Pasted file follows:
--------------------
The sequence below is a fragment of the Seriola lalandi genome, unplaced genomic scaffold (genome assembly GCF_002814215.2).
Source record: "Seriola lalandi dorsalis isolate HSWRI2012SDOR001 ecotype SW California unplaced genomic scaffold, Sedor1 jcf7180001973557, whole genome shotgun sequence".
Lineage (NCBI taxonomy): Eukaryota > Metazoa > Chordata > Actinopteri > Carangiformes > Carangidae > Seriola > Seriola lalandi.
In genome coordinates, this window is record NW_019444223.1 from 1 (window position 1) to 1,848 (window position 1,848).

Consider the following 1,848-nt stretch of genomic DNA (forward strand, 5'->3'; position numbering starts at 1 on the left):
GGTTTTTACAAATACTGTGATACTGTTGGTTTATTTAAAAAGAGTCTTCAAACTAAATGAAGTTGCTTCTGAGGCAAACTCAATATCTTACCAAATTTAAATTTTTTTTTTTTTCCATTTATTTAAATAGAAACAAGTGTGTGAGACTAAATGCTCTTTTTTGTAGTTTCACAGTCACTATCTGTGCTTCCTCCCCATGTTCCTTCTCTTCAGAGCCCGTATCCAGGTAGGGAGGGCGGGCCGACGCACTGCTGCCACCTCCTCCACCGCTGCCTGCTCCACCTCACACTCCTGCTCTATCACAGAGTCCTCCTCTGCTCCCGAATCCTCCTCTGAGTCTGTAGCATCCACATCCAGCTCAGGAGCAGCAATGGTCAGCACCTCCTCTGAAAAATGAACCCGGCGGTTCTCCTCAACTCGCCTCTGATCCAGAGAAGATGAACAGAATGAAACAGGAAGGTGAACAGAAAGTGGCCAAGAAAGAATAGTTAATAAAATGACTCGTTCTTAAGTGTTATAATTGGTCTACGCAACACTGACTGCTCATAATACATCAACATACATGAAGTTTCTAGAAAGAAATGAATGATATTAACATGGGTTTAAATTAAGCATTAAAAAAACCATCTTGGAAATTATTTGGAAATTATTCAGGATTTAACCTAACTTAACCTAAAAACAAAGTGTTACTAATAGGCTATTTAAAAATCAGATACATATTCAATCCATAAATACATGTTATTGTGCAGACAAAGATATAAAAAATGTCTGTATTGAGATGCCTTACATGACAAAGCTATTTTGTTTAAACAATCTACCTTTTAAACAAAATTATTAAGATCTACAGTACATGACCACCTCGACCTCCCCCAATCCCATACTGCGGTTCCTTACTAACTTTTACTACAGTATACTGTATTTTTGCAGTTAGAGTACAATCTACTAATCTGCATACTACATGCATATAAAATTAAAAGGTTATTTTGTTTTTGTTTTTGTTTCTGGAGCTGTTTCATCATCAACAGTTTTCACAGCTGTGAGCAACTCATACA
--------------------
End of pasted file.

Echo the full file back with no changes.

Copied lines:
The sequence below is a fragment of the Seriola lalandi genome, unplaced genomic scaffold (genome assembly GCF_002814215.2).
Source record: "Seriola lalandi dorsalis isolate HSWRI2012SDOR001 ecotype SW California unplaced genomic scaffold, Sedor1 jcf7180001973557, whole genome shotgun sequence".
Lineage (NCBI taxonomy): Eukaryota > Metazoa > Chordata > Actinopteri > Carangiformes > Carangidae > Seriola > Seriola lalandi.
In genome coordinates, this window is record NW_019444223.1 from 1 (window position 1) to 1,848 (window position 1,848).

Consider the following 1,848-nt stretch of genomic DNA (forward strand, 5'->3'; position numbering starts at 1 on the left):
GGTTTTTACAAATACTGTGATACTGTTGGTTTATTTAAAAAGAGTCTTCAAACTAAATGAAGTTGCTTCTGAGGCAAACTCAATATCTTACCAAATTTAAATTTTTTTTTTTTTCCATTTATTTAAATAGAAACAAGTGTGTGAGACTAAATGCTCTTTTTTGTAGTTTCACAGTCACTATCTGTGCTTCCTCCCCATGTTCCTTCTCTTCAGAGCCCGTATCCAGGTAGGGAGGGCGGGCCGACGCACTGCTGCCACCTCCTCCACCGCTGCCTGCTCCACCTCACACTCCTGCTCTATCACAGAGTCCTCCTCTGCTCCCGAATCCTCCTCTGAGTCTGTAGCATCCACATCCAGCTCAGGAGCAGCAATGGTCAGCACCTCCTCTGAAAAATGAACCCGGCGGTTCTCCTCAACTCGCCTCTGATCCAGAGAAGATGAACAGAATGAAACAGGAAGGTGAACAGAAAGTGGCCAAGAAAGAATAGTTAATAAAATGACTCGTTCTTAAGTGTTATAATTGGTCTACGCAACACTGACTGCTCATAATACATCAACATACATGAAGTTTCTAGAAAGAAATGAATGATATTAACATGGGTTTAAATTAAGCATTAAAAAAACCATCTTGGAAATTATTTGGAAATTATTCAGGATTTAACCTAACTTAACCTAAAAACAAAGTGTTACTAATAGGCTATTTAAAAATCAGATACATATTCAATCCATAAATACATGTTATTGTGCAGACAAAGATATAAAAAATGTCTGTATTGAGATGCCTTACATGACAAAGCTATTTTGTTTAAACAATCTACCTTTTAAACAAAATTATTAAGATCTACAGTACATGACCACCTCGACCTCCCCCAATCCCATACTGCGGTTCCTTACTAACTTTTACTACAGTATACTGTATTTTTGCAGTTAGAGTACAATCTACTAATCTGCATACTACATGCATATAAAATTAAAAGGTTATTTTGTTTTTGTTTTTGTTTCTGGAGCTGTTTCATCATCAACAGTTTTCACAGCTGTGAGCAACTCATACA